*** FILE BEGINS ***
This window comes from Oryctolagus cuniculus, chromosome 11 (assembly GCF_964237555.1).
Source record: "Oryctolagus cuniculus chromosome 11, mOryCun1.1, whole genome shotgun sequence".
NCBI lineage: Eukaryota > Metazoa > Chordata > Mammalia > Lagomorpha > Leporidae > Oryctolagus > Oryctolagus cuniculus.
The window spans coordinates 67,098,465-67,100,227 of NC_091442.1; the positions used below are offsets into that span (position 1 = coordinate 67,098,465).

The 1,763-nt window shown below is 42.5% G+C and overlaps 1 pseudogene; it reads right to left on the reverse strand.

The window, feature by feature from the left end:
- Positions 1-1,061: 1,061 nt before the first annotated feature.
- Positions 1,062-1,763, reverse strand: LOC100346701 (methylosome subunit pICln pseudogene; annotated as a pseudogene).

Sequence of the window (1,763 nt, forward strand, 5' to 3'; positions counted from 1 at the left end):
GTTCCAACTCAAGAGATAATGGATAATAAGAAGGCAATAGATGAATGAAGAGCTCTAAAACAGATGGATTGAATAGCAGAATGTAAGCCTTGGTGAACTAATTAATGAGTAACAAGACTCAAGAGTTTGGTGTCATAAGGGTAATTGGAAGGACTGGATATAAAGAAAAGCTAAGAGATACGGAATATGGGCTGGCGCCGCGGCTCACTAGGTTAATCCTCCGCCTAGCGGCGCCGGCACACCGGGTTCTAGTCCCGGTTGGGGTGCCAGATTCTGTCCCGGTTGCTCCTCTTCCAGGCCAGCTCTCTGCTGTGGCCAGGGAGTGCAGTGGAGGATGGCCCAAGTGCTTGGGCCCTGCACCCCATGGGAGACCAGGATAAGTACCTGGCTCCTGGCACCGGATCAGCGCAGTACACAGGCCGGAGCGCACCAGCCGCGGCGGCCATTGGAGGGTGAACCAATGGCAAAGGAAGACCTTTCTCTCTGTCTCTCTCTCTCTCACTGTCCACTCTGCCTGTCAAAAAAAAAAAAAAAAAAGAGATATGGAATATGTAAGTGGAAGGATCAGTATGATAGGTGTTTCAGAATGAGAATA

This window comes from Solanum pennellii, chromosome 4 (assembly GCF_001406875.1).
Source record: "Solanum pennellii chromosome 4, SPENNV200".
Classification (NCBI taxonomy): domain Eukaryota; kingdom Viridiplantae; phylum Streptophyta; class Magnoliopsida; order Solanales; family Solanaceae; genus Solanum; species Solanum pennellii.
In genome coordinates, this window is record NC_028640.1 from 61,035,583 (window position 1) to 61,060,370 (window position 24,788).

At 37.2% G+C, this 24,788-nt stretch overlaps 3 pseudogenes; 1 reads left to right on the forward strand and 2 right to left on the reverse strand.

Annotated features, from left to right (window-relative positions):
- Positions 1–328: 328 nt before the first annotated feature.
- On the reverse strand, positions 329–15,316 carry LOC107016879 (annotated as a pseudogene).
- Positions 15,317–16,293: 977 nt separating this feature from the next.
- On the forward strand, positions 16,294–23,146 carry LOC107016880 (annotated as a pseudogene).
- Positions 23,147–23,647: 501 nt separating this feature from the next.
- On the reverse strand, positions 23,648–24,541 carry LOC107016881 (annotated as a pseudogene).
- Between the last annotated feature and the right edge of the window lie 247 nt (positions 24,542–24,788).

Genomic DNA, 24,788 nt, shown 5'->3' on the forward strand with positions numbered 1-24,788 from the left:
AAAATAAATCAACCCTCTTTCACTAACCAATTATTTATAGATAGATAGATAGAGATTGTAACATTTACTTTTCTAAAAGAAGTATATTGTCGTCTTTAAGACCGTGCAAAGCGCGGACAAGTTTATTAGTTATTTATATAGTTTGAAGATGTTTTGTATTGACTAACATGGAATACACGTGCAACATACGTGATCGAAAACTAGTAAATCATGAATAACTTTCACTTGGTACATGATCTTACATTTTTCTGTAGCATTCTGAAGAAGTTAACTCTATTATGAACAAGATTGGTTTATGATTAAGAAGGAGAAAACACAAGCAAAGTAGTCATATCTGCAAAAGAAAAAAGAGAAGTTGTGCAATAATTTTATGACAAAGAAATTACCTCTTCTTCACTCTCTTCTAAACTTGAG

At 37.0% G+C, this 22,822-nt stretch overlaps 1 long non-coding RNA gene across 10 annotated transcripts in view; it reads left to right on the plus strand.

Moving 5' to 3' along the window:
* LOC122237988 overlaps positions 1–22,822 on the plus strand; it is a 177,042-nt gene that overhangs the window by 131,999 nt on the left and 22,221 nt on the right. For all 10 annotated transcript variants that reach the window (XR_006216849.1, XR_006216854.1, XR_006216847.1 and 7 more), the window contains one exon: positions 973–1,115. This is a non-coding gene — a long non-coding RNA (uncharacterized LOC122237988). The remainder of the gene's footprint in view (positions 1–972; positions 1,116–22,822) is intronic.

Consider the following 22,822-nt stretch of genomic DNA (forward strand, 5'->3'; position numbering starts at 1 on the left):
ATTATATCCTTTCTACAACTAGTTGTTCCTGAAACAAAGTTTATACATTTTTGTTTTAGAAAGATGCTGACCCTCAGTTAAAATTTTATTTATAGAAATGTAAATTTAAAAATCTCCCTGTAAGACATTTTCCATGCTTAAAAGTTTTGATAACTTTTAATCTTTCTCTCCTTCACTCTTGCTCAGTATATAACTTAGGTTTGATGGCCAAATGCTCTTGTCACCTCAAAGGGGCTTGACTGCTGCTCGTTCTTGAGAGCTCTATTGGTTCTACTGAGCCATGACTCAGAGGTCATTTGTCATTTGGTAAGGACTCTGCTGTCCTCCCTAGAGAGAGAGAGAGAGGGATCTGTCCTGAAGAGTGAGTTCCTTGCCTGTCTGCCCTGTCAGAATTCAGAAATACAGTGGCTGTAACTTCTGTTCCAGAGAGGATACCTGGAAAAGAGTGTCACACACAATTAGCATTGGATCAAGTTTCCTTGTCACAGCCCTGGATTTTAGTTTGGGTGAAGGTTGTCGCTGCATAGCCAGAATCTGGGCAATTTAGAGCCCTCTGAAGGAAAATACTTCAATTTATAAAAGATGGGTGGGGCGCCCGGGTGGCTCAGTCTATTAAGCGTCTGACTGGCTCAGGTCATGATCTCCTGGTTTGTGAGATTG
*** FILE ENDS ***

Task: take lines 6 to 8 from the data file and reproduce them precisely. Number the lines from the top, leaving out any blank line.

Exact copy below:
The window, feature by feature from the left end:
- Positions 1-1,061: 1,061 nt before the first annotated feature.
- Positions 1,062-1,763, reverse strand: LOC100346701 (methylosome subunit pICln pseudogene; annotated as a pseudogene).